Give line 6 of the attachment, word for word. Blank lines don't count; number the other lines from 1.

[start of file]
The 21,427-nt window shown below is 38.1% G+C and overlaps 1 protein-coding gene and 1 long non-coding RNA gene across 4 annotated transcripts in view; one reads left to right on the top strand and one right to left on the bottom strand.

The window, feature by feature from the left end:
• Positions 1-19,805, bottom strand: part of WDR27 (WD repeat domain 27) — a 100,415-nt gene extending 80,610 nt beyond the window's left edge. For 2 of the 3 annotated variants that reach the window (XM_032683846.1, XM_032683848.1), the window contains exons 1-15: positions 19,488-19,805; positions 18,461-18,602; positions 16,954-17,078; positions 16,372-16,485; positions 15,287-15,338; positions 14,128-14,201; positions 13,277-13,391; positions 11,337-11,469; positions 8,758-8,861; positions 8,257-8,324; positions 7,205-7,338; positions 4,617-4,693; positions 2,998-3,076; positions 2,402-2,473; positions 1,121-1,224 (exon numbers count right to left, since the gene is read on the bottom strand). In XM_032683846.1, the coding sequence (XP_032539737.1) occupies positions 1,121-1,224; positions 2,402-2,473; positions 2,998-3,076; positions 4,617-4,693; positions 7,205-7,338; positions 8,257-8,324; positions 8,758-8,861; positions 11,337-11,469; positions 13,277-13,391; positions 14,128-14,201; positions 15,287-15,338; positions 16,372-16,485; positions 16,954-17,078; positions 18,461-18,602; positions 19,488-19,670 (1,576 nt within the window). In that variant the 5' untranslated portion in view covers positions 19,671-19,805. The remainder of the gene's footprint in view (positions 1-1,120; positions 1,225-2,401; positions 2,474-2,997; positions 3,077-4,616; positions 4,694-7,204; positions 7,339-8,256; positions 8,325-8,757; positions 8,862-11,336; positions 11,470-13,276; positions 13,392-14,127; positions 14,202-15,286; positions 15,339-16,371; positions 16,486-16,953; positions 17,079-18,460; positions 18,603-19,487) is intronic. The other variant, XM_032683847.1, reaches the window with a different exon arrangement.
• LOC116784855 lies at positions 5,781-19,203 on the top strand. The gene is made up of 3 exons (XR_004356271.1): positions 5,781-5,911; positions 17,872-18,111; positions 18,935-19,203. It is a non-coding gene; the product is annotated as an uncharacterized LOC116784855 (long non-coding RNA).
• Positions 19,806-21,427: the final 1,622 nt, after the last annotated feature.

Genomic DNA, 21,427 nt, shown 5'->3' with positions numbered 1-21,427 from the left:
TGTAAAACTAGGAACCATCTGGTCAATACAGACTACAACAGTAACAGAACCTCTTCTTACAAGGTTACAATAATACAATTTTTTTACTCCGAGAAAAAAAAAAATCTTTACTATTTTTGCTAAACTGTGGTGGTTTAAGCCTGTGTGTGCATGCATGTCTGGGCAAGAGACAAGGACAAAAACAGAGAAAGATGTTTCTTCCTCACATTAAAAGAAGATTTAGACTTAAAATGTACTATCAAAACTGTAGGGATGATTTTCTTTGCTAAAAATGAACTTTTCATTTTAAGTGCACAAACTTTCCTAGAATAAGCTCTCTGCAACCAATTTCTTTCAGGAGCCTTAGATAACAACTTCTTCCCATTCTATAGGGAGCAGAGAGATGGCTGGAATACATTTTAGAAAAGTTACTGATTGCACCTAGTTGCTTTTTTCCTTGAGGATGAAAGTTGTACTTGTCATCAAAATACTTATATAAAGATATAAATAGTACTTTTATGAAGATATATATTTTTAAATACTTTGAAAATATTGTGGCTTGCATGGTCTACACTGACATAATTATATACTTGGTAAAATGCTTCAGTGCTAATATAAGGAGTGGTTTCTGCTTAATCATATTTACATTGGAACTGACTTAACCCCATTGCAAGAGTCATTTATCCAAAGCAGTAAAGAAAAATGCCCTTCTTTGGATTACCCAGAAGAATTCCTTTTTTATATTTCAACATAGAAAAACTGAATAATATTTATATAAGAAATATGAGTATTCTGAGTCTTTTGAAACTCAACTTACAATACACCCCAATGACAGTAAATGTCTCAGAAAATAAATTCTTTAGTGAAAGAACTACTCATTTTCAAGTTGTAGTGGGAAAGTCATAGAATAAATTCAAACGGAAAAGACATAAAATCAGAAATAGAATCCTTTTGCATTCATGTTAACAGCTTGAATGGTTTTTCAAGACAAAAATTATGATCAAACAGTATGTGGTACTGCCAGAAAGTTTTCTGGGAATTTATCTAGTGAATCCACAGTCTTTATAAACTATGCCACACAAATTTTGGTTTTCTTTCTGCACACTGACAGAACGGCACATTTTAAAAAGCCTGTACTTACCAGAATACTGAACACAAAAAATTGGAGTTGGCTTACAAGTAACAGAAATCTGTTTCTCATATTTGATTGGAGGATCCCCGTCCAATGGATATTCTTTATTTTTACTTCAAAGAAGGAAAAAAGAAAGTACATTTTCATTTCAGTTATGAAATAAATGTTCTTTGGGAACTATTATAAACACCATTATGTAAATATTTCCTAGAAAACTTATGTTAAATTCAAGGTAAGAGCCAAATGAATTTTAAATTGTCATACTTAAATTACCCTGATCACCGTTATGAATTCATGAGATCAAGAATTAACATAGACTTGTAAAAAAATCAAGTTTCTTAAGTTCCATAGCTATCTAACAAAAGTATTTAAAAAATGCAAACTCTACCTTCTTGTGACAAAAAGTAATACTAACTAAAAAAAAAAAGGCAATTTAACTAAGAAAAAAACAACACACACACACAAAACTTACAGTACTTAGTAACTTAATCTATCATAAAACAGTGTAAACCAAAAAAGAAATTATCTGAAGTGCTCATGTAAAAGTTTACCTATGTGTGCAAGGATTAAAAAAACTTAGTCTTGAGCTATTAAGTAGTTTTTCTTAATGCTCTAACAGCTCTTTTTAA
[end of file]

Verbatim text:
Genomic DNA, 21,427 nt, shown 5'->3' with positions numbered 1-21,427 from the left: